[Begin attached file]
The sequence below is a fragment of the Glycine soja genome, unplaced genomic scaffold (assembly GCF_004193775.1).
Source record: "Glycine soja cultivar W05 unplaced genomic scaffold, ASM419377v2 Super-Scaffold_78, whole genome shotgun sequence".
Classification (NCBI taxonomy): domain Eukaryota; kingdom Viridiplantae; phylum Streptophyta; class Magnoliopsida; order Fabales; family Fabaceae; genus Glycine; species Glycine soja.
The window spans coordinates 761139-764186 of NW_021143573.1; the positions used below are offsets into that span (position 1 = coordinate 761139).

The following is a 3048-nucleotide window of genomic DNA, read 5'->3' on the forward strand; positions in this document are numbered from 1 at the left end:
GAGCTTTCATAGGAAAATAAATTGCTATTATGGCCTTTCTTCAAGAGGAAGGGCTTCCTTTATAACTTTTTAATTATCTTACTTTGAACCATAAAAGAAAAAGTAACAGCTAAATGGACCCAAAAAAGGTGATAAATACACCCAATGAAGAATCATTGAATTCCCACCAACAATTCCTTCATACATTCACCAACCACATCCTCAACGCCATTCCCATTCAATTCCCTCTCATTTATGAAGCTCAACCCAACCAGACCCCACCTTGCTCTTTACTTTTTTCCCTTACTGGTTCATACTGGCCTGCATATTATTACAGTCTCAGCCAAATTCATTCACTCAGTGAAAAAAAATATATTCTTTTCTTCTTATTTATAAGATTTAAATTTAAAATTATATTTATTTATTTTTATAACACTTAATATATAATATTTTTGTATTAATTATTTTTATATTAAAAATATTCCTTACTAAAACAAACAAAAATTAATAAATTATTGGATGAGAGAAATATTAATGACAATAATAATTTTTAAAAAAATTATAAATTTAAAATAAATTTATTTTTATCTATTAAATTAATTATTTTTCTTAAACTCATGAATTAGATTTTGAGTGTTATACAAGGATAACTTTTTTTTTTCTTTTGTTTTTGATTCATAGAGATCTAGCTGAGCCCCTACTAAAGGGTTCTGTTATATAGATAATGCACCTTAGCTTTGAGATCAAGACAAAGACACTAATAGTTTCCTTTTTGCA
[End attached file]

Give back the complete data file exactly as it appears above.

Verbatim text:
The sequence below is a fragment of the Glycine soja genome, unplaced genomic scaffold (assembly GCF_004193775.1).
Source record: "Glycine soja cultivar W05 unplaced genomic scaffold, ASM419377v2 Super-Scaffold_78, whole genome shotgun sequence".
Classification (NCBI taxonomy): domain Eukaryota; kingdom Viridiplantae; phylum Streptophyta; class Magnoliopsida; order Fabales; family Fabaceae; genus Glycine; species Glycine soja.
The window spans coordinates 761139-764186 of NW_021143573.1; the positions used below are offsets into that span (position 1 = coordinate 761139).

The following is a 3048-nucleotide window of genomic DNA, read 5'->3' on the forward strand; positions in this document are numbered from 1 at the left end:
GAGCTTTCATAGGAAAATAAATTGCTATTATGGCCTTTCTTCAAGAGGAAGGGCTTCCTTTATAACTTTTTAATTATCTTACTTTGAACCATAAAAGAAAAAGTAACAGCTAAATGGACCCAAAAAAGGTGATAAATACACCCAATGAAGAATCATTGAATTCCCACCAACAATTCCTTCATACATTCACCAACCACATCCTCAACGCCATTCCCATTCAATTCCCTCTCATTTATGAAGCTCAACCCAACCAGACCCCACCTTGCTCTTTACTTTTTTCCCTTACTGGTTCATACTGGCCTGCATATTATTACAGTCTCAGCCAAATTCATTCACTCAGTGAAAAAAAATATATTCTTTTCTTCTTATTTATAAGATTTAAATTTAAAATTATATTTATTTATTTTTATAACACTTAATATATAATATTTTTGTATTAATTATTTTTATATTAAAAATATTCCTTACTAAAACAAACAAAAATTAATAAATTATTGGATGAGAGAAATATTAATGACAATAATAATTTTTAAAAAAATTATAAATTTAAAATAAATTTATTTTTATCTATTAAATTAATTATTTTTCTTAAACTCATGAATTAGATTTTGAGTGTTATACAAGGATAACTTTTTTTTTTCTTTTGTTTTTGATTCATAGAGATCTAGCTGAGCCCCTACTAAAGGGTTCTGTTATATAGATAATGCACCTTAGCTTTGAGATCAAGACAAAGACACTAATAGTTTCCTTTTTGCA